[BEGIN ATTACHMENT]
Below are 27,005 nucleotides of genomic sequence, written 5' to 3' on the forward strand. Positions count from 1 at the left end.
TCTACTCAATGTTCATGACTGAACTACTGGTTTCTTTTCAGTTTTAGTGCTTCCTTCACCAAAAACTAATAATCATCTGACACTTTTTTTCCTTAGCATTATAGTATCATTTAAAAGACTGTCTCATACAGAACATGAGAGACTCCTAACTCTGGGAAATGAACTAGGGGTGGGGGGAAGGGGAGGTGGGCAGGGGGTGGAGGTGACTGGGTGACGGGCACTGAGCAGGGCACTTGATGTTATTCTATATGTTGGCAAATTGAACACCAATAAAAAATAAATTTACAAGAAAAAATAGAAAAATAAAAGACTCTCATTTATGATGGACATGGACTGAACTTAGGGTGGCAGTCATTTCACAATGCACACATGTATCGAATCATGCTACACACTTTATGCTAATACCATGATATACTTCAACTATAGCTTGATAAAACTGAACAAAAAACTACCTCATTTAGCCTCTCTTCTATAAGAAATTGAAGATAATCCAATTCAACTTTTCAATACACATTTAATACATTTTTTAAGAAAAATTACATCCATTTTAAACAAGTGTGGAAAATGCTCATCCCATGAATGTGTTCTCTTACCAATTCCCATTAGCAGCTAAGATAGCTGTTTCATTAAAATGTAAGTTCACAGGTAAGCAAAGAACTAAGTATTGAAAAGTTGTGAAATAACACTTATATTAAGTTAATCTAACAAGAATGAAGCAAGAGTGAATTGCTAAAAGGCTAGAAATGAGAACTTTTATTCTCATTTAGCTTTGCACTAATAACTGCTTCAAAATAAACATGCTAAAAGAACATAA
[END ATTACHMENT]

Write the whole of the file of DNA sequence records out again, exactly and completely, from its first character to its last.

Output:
Below are 27,005 nucleotides of genomic sequence, written 5' to 3' on the forward strand. Positions count from 1 at the left end.
TCTACTCAATGTTCATGACTGAACTACTGGTTTCTTTTCAGTTTTAGTGCTTCCTTCACCAAAAACTAATAATCATCTGACACTTTTTTTCCTTAGCATTATAGTATCATTTAAAAGACTGTCTCATACAGAACATGAGAGACTCCTAACTCTGGGAAATGAACTAGGGGTGGGGGGAAGGGGAGGTGGGCAGGGGGTGGAGGTGACTGGGTGACGGGCACTGAGCAGGGCACTTGATGTTATTCTATATGTTGGCAAATTGAACACCAATAAAAAATAAATTTACAAGAAAAAATAGAAAAATAAAAGACTCTCATTTATGATGGACATGGACTGAACTTAGGGTGGCAGTCATTTCACAATGCACACATGTATCGAATCATGCTACACACTTTATGCTAATACCATGATATACTTCAACTATAGCTTGATAAAACTGAACAAAAAACTACCTCATTTAGCCTCTCTTCTATAAGAAATTGAAGATAATCCAATTCAACTTTTCAATACACATTTAATACATTTTTTAAGAAAAATTACATCCATTTTAAACAAGTGTGGAAAATGCTCATCCCATGAATGTGTTCTCTTACCAATTCCCATTAGCAGCTAAGATAGCTGTTTCATTAAAATGTAAGTTCACAGGTAAGCAAAGAACTAAGTATTGAAAAGTTGTGAAATAACACTTATATTAAGTTAATCTAACAAGAATGAAGCAAGAGTGAATTGCTAAAAGGCTAGAAATGAGAACTTTTATTCTCATTTAGCTTTGCACTAATAACTGCTTCAAAATAAACATGCTAAAAGAACATAA